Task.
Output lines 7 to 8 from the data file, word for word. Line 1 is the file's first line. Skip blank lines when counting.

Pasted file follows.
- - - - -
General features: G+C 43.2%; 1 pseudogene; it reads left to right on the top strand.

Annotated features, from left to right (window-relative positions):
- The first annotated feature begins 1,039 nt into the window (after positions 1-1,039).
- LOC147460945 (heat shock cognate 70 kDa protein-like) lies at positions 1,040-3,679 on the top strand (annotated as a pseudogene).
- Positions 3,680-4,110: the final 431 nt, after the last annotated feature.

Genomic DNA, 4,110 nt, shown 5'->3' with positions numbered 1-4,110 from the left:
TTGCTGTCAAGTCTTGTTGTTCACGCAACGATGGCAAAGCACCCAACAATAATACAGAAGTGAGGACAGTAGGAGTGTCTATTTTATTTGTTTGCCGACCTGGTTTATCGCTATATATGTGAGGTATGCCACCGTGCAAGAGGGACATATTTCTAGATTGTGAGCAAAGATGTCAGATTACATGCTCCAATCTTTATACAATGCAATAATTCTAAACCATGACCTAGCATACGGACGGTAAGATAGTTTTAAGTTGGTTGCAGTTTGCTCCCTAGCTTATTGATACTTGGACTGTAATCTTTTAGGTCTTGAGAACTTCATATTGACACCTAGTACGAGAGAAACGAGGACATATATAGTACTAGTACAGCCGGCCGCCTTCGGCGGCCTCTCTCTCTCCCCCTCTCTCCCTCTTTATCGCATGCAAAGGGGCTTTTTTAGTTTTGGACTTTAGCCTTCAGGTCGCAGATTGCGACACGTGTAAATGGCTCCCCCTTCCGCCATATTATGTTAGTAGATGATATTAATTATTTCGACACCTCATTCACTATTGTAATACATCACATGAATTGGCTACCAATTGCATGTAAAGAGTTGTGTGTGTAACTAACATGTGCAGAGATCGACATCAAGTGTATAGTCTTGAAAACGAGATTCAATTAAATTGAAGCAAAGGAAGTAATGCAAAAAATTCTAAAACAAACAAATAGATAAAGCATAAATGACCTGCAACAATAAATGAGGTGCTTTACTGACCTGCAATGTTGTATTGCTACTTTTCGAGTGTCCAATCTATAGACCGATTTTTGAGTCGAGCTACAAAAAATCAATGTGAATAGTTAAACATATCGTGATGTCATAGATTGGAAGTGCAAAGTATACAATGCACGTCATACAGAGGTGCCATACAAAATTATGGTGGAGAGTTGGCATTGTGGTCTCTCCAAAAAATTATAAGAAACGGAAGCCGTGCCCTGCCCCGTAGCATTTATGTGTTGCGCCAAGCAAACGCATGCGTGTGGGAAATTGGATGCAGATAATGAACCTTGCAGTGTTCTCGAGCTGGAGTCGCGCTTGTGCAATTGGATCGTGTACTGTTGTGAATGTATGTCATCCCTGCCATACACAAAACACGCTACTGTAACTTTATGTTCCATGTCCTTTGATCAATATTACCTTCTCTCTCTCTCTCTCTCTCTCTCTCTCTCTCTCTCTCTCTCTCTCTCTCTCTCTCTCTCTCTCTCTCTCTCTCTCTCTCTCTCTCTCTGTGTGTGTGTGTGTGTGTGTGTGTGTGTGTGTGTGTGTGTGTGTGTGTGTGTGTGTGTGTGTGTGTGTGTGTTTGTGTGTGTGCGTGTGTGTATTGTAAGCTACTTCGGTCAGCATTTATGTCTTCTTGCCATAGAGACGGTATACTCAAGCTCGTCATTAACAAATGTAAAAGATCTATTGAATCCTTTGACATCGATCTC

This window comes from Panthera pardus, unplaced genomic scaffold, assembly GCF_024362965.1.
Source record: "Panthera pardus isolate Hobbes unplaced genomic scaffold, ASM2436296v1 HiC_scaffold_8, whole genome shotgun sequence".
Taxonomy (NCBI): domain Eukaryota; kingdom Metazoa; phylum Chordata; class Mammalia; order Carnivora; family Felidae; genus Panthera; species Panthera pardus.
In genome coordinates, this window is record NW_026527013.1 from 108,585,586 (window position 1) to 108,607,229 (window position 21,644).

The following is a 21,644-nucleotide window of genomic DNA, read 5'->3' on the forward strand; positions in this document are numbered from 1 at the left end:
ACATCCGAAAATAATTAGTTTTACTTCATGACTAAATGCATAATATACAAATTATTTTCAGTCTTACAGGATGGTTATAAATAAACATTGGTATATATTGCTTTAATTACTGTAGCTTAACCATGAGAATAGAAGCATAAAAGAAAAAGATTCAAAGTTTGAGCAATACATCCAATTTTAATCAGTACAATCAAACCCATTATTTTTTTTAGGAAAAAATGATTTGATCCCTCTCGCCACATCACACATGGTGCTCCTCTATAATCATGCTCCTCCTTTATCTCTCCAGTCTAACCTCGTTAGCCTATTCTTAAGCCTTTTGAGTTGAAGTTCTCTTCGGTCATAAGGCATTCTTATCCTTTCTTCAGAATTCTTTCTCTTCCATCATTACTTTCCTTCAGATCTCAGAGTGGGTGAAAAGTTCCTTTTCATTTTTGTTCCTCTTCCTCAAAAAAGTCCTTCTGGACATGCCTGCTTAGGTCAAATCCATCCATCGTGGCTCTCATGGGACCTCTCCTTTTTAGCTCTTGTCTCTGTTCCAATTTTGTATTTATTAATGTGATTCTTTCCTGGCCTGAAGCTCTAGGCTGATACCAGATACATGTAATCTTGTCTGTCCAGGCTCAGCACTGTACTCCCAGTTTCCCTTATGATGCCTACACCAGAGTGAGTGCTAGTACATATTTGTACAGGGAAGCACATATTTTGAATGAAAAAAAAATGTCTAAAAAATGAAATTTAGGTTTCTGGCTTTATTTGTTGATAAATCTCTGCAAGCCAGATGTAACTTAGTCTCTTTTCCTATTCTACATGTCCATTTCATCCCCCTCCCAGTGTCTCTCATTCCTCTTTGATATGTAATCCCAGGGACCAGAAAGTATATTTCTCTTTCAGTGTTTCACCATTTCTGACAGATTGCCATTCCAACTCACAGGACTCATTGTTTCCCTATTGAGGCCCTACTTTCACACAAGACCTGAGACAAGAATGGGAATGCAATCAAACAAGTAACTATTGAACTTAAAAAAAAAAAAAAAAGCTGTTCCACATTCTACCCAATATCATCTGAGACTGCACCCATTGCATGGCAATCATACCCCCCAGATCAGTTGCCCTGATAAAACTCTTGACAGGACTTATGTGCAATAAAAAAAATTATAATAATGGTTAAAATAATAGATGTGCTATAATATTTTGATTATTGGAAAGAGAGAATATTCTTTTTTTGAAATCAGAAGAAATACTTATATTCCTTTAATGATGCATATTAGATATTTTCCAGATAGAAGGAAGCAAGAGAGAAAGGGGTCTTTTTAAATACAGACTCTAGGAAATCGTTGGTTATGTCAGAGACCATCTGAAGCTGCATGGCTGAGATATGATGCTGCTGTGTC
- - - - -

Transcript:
TTGCTGTCAAGTCTTGTTGTTCACGCAACGATGGCAAAGCACCCAACAATAATACAGAAGTGAGGACAGTAGGAGTGTCTATTTTATTTGTTTGCCGACCTGGTTTATCGCTATATATGTGAGGTATGCCACCGTGCAAGAGGGACATATTTCTAGATTGTGAGCAAAGATGTCAGATTACATGCTCCAATCTTTATACAATGCAATAATTCTAAACCATGACCTAGCATACGGACGGTAAGATAGTTTTAAGTTGGTTGCAGTTTGCTCCCTAGCTTATTGATACTTGGACTGTAATCTTTTAGGTCTTGAGAACTTCATATTGACACCTAGTACGAGAGAAACGAGGACATATATAGTACTAGTACAGCCGGCCGCCTTCGGCGGCCTCTCTCTCTCCCCCTCTCTCCCTCTTTATCGCATGCAAAGGGGCTTTTTTAGTTTTGGACTTTAGCCTTCAGGTCGCAGATTGCGACACGTGTAAATGGCTCCCCCTTCCGCCATATTATGTTAGTAGATGATATTAATTATTTCGACACCTCATTCACTATTGTAATACATCACATGAATTGGCTACCAATTGCATGTAAAGAGTTGTGTGTGTAACTAACATGTGCAGAGATCGACATCAAGTGTATAGTCTTGAAAACGAGATTCAATTAAATTGAAGCAAAGGAAGTAATGCAAAAAATTCTAAAACAAACAAATAGATAAAGCATAAATGACCTGCAACAATAAATGAGGTGCTTTACTGACCTGCAATGTTGTATTGCTACTTTTCGAGTGTCCAATCTATAGACCGATTTTTGAGTCGAGCTACAAAAAATCAATGTGAATAGTTAAACATATCGTGATGTCATAGATTGGAAGTGCAAAGTATACAATGCACGTCATACAGAGGTGCCATACAAAATTATGGTGGAGAGTTGGCATTGTGGTCTCTCCAAAAAATTATAAGAAACGGAAGCCGTGCCCTGCCCCGTAGCATTTATGTGTTGCGCCAAGCAAACGCATGCGTGTGGGAAATTGGATGCAGATAATGAACCTTGCAGTGTTCTCGAGCTGGAGTCGCGCTTGTGCAATTGGATCGTGTACTGTTGTGAATGTATGTCATCCCTGCCATACACAAAACACGCTACTGTAACTTTATGTTCCATGTCCTTTGATCAATATTACCTTCTCTCTCTCTCTCTCTCTCTCTCTCTCTCTCTCTCTCTCTCTCTCTCTCTCTCTCTCTCTCTCTCTCTCTCTCTCTCTCTCTCTCTCTGTGTGTGTGTGTGTGTGTGTGTGTGTGTGTGTGTGTGTGTGTGTGTGTGTGTGTGTGTGTGTGTGTGTGTGTTTGTGTGTGTGCGTGTGTGTATTGTAAGCTACTTCGGTCAGCATTTATGTCTTCTTGCCATAGAGACGGTATACTCAAGCTCGTCATTAACAAATGTAAAAGATCTATTGAATCCTTTGACATCGATCTC

This window comes from Panthera pardus, unplaced genomic scaffold, assembly GCF_024362965.1.